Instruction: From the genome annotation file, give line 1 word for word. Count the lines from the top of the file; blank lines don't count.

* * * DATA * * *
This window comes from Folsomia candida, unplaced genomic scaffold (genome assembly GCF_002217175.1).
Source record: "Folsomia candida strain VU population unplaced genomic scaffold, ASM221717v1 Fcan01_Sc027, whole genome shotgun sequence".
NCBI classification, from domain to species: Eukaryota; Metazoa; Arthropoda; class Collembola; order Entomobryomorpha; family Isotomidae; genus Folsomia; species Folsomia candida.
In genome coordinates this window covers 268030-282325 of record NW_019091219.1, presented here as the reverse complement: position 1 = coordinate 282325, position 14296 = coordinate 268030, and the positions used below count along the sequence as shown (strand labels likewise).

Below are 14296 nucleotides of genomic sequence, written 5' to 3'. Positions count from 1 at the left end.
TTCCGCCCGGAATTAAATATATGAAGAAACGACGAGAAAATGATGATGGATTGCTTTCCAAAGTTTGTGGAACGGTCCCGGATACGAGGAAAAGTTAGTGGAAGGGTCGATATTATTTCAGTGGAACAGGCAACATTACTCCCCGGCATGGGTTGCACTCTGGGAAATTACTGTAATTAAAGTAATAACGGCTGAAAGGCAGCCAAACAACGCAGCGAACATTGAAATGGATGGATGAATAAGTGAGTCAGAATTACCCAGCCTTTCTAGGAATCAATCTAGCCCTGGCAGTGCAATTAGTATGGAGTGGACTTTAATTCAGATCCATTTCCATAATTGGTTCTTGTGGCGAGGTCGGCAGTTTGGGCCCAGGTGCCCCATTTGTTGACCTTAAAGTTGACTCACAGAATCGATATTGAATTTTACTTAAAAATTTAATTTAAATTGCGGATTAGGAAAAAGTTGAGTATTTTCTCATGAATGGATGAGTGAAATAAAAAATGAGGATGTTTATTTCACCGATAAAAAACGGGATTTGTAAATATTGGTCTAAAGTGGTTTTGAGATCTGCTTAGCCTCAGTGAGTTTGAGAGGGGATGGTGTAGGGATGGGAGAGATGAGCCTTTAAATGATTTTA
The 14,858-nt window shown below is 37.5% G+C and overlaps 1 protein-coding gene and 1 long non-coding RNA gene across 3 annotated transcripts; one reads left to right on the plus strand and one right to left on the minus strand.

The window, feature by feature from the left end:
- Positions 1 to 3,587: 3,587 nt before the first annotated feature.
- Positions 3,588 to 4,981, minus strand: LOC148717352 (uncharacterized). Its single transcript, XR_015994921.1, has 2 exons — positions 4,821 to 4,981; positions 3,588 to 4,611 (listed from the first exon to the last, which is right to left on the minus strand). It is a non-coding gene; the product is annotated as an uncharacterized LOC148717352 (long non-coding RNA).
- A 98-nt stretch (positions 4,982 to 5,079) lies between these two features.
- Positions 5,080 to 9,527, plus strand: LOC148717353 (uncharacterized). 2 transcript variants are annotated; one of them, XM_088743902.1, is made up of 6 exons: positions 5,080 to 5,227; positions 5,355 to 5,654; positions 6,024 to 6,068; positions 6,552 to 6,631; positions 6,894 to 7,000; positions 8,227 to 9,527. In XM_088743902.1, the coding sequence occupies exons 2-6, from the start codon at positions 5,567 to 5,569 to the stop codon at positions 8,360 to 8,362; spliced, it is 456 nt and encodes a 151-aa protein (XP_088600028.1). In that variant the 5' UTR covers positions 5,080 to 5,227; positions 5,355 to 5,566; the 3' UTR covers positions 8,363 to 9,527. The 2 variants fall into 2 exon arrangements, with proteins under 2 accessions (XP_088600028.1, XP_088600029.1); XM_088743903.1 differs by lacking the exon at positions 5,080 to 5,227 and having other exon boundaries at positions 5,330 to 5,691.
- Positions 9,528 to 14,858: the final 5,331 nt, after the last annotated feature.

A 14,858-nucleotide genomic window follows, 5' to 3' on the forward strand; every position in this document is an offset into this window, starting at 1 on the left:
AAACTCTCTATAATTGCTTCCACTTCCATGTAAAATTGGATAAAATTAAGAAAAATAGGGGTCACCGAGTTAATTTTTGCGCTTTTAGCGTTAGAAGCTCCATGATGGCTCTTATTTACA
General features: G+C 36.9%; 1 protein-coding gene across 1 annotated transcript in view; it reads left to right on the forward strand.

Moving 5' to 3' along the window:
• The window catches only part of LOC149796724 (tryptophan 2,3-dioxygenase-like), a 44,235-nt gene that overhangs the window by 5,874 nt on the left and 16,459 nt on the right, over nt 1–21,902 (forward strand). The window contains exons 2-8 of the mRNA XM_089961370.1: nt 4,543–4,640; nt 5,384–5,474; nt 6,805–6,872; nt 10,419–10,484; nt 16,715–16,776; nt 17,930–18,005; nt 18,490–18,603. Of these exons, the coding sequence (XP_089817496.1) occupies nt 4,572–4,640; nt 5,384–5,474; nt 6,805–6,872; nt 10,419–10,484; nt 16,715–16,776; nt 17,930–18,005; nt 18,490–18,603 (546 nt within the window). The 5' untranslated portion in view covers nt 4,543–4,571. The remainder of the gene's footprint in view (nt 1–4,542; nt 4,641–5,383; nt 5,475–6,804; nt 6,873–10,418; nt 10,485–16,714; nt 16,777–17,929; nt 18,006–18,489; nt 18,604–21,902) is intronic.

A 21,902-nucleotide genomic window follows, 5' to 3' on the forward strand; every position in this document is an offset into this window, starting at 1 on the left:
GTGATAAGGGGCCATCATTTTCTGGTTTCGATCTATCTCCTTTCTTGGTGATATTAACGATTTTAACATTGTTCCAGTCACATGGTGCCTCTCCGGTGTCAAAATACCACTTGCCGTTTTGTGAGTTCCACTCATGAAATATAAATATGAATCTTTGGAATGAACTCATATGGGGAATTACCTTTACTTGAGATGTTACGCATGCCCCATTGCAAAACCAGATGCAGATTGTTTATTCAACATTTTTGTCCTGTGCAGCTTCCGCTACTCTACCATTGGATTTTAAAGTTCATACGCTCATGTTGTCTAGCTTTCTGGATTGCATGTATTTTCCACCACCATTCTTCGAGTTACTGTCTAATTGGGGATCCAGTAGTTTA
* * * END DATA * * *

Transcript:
This window comes from Folsomia candida, unplaced genomic scaffold (genome assembly GCF_002217175.1).